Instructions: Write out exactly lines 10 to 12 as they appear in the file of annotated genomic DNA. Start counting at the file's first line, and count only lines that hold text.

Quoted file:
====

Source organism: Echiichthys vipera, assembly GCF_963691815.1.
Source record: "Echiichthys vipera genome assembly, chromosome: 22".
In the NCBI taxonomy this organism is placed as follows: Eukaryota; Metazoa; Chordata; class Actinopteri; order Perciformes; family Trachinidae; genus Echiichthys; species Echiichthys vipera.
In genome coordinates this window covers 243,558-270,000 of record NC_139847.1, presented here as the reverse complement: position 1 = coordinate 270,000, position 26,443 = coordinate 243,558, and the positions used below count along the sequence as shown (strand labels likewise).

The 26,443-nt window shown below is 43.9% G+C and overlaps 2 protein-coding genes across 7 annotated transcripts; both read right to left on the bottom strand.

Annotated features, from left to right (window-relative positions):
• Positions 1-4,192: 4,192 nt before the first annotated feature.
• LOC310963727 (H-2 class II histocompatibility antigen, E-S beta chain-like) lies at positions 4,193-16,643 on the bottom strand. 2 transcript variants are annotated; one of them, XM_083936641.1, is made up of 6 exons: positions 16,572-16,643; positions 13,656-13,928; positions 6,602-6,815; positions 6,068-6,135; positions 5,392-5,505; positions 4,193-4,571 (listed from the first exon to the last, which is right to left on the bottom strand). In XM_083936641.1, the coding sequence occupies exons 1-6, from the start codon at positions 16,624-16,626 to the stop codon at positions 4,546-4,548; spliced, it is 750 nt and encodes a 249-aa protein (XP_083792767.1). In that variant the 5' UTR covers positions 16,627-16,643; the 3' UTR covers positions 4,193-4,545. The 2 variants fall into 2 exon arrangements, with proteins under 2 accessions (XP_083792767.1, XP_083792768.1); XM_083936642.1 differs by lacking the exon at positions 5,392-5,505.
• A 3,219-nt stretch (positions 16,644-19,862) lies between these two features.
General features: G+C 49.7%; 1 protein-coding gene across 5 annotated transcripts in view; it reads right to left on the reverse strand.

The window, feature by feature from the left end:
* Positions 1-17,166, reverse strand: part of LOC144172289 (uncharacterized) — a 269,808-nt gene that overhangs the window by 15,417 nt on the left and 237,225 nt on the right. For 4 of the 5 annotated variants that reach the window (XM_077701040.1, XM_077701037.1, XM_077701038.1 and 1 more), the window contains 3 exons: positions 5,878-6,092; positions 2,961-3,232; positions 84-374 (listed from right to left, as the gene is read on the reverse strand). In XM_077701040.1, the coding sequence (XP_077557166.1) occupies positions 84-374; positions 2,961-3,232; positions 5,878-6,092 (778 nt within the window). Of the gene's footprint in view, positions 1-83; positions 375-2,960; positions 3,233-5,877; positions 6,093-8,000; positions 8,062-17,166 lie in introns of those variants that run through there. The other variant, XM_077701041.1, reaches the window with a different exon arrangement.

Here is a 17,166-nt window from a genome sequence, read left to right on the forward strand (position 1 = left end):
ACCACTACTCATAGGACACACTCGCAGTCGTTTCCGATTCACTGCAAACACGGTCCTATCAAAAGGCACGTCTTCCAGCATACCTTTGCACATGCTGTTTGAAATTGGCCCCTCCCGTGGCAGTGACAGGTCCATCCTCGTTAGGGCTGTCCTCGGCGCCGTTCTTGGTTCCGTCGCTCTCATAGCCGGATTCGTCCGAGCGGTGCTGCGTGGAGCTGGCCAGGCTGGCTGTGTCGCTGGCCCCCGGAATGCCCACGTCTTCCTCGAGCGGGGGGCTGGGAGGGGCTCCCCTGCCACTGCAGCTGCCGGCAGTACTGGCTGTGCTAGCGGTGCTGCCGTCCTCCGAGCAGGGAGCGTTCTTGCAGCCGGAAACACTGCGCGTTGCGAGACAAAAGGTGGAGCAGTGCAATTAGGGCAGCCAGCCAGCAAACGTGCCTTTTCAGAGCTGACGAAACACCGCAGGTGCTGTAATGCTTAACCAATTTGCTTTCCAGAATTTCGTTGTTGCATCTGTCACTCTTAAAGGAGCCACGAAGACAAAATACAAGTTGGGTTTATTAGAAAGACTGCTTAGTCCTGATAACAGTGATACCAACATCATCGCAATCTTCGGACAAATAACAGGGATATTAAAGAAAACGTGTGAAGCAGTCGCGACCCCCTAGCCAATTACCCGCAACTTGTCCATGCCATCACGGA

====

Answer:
General features: G+C 49.7%; 1 protein-coding gene across 5 annotated transcripts in view; it reads right to left on the reverse strand.

The window, feature by feature from the left end:
* Positions 1-17,166, reverse strand: part of LOC144172289 (uncharacterized) — a 269,808-nt gene that overhangs the window by 15,417 nt on the left and 237,225 nt on the right. For 4 of the 5 annotated variants that reach the window (XM_077701040.1, XM_077701037.1, XM_077701038.1 and 1 more), the window contains 3 exons: positions 5,878-6,092; positions 2,961-3,232; positions 84-374 (listed from right to left, as the gene is read on the reverse strand). In XM_077701040.1, the coding sequence (XP_077557166.1) occupies positions 84-374; positions 2,961-3,232; positions 5,878-6,092 (778 nt within the window). Of the gene's footprint in view, positions 1-83; positions 375-2,960; positions 3,233-5,877; positions 6,093-8,000; positions 8,062-17,166 lie in introns of those variants that run through there. The other variant, XM_077701041.1, reaches the window with a different exon arrangement.